Africa’s move to promote trade as a stimulus for the continent’s socio-economic recovery from the Covid-19 crisis has a potential boost.

The African Union Commission and the Food and Agriculture Organisation (FAO) have produced a guide to help countries enter the continent’s new single market.

The guide, Framework for Boosting Intra-African Trade (BIAT) in Agricultural Commodities and Services, is in consonance with the objective of the African Continental Free Trade Area (AfCFTA).

AfCFTA, which commenced trading on 01 January, 2021, is the world’s largest free-trade area, creating a market of 1.2 billion people and the eighth economic bloc in the world.

It is understood that as Africa trades more with itself, it will be essential to target critical hurdles faced in exporting within the continent such as SME export competitiveness, rules of origin, and technical and product safety standards.

Africa is a net food-importing continent of commodities such as cereals, meat, dairy products, fats, oils and sugar. The continent imports about $80 billion worth of agricultural and food products annually.

A small share of Africa’s total agricultural trade is understood to be with other African countries, and intra-African agricultural trade is estimated to be less than 20 percent.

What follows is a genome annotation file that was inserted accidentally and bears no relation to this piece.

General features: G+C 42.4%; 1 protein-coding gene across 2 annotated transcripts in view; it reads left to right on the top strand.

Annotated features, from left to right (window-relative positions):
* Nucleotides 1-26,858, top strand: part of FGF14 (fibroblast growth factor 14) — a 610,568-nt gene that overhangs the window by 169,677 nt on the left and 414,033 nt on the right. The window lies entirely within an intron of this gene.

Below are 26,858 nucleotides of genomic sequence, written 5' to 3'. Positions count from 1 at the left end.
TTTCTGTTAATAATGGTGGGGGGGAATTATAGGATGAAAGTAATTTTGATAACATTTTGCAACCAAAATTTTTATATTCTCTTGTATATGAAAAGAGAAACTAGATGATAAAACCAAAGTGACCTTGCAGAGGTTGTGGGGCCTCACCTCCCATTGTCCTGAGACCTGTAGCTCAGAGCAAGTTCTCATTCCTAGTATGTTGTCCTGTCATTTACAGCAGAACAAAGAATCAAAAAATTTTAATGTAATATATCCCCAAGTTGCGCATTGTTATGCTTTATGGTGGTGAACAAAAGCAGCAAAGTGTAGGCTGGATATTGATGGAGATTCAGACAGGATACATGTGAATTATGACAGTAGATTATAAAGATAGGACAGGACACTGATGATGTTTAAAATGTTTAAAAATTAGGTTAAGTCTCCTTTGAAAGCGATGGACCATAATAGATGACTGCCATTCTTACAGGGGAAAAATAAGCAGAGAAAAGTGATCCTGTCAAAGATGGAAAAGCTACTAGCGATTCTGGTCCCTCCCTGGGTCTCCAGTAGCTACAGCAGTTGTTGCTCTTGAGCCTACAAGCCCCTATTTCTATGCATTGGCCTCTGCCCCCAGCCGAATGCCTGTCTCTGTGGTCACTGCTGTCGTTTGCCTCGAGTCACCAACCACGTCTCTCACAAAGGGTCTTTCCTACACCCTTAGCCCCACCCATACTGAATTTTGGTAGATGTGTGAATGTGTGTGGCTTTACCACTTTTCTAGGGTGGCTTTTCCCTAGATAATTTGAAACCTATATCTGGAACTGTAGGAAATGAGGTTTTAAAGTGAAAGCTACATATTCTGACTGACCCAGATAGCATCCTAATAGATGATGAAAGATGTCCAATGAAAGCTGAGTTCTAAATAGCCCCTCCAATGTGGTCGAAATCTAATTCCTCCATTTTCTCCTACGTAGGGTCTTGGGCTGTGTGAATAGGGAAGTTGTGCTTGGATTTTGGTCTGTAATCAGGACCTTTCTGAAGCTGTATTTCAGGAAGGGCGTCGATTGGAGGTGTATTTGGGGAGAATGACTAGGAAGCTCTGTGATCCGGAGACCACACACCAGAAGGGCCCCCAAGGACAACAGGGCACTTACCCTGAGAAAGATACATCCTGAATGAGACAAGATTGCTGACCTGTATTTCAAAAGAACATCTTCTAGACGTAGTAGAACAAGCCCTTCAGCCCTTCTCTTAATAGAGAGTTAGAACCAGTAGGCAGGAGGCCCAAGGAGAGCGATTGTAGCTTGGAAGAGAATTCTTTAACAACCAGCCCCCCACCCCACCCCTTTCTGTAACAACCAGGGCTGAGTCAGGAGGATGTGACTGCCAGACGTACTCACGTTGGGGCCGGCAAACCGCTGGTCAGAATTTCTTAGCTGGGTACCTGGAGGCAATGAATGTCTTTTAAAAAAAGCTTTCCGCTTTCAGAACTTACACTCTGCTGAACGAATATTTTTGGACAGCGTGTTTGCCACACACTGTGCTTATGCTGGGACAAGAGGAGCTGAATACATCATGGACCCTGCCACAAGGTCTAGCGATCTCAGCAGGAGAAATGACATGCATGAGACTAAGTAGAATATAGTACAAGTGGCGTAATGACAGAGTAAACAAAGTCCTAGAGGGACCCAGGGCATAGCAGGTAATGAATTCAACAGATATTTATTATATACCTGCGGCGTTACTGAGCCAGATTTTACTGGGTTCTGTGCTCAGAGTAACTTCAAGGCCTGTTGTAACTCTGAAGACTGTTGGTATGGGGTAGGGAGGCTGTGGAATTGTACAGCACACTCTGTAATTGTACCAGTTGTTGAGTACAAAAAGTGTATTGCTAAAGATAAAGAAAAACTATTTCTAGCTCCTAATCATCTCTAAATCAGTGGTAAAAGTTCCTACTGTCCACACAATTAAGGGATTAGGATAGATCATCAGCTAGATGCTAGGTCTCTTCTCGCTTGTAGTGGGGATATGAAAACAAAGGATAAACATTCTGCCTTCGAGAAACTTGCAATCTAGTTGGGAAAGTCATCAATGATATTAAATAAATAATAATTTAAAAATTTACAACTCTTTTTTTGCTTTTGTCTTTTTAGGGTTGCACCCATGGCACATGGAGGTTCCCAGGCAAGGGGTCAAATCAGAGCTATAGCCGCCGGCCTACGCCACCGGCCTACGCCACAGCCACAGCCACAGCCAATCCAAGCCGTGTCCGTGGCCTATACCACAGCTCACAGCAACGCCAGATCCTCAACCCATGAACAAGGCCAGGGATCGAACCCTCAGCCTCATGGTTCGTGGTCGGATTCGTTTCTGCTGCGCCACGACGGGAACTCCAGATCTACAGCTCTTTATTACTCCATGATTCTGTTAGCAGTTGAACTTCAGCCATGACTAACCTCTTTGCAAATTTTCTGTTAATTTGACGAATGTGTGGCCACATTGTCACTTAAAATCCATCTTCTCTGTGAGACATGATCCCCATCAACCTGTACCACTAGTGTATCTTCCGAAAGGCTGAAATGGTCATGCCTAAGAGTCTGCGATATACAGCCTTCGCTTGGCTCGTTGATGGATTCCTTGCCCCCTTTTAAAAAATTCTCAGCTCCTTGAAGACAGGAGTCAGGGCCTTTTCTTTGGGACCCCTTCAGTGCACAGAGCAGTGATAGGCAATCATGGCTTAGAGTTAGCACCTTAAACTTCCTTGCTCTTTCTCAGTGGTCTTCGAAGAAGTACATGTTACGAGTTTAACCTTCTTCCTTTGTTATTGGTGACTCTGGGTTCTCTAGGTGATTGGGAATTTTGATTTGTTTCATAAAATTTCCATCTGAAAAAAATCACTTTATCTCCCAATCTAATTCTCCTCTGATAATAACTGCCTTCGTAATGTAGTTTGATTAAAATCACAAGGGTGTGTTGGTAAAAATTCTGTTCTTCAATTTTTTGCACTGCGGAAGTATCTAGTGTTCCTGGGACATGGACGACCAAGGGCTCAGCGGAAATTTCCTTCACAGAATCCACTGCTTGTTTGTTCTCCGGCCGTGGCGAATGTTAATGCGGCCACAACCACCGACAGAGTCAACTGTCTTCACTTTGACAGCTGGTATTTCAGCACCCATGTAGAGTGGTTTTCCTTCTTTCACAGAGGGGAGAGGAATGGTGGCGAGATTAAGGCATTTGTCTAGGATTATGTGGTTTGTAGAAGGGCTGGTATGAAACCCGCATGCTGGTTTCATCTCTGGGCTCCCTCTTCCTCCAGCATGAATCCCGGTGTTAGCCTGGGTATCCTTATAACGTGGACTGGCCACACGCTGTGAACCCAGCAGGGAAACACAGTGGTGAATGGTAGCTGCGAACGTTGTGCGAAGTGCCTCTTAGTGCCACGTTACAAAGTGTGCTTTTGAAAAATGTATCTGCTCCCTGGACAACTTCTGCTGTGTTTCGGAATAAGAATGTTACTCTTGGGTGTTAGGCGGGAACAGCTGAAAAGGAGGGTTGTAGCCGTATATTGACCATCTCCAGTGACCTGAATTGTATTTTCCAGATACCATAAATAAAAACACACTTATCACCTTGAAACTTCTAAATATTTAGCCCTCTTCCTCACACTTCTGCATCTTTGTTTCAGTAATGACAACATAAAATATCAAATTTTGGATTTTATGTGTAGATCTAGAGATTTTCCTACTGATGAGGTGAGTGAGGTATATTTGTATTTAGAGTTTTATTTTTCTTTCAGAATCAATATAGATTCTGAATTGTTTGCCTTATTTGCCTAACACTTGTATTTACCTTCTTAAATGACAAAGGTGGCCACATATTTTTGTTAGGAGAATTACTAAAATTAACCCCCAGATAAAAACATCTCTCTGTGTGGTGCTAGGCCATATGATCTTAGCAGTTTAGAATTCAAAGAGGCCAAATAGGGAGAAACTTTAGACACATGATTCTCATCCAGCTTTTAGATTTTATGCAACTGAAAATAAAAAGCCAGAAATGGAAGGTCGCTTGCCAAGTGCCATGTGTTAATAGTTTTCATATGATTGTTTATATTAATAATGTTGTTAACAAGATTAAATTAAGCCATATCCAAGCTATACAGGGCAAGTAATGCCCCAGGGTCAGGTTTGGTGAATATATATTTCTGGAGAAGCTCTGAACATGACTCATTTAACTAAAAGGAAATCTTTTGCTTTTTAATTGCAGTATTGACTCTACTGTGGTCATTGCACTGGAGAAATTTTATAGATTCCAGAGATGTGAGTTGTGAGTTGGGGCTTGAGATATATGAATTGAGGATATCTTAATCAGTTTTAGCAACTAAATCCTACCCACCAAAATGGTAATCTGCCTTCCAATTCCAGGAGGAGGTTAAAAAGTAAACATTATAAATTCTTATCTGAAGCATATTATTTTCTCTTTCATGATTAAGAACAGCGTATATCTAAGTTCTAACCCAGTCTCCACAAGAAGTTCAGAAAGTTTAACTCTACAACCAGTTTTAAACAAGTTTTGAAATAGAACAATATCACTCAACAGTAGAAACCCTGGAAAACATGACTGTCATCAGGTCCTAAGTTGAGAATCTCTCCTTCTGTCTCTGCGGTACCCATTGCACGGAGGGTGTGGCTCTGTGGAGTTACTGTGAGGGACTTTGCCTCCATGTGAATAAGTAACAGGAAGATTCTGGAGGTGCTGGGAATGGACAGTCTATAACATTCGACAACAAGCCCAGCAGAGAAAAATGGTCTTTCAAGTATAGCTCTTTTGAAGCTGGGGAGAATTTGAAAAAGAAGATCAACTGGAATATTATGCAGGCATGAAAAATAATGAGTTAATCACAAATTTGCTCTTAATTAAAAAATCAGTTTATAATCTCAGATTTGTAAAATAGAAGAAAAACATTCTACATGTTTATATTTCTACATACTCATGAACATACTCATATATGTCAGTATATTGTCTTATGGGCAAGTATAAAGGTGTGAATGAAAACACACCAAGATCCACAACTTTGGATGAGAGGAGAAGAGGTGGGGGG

This guide, according to the organisations, aims to unlock the potential of the agricultural sector to contribute to sustainable and inclusive growth for the continent.

FAO and the AU Commission also noted that increased trade represents a paradigm shift away from business as usual and is an important part of the collaborative work towards boosting food security and nutrition for all Africans.

‘The framework provides a timely catalyst for the transformation to more efficient, inclusive, resilient and sustainable agri-food systems, sustainable development and prosperity in Africa’, the organisations jointly stated in the publication’s foreword.

‘A key priority is the pursuit of industrial transformation policies and programmes that support the private sector to add value to African exports, compete with imports from outside Africa and expand opportunities for job creation’.

African countries have undertaken commitments to remove tariffs on 90 percent of over 5,000 tariff lines and to liberalise services.

It is estimated that tariff liberalisation in the transition phase could generate welfare gains of up to $16.1 billion, and growth in intra-African total merchandise trade of 33 percent, up from 15 percent.

Recently, AfCFTA and the United Nations Development Programme (UNDP) signed a strategic partnership to promote trade.

The partnership, according to the development partners, will be a driver for sustainable development, particularly for women and youths in Africa, and it will be in line with the sustainable development goals (SDGs) and Agenda 2063 common vision for the continent.

Source: FAO

Photo source: Meaduva


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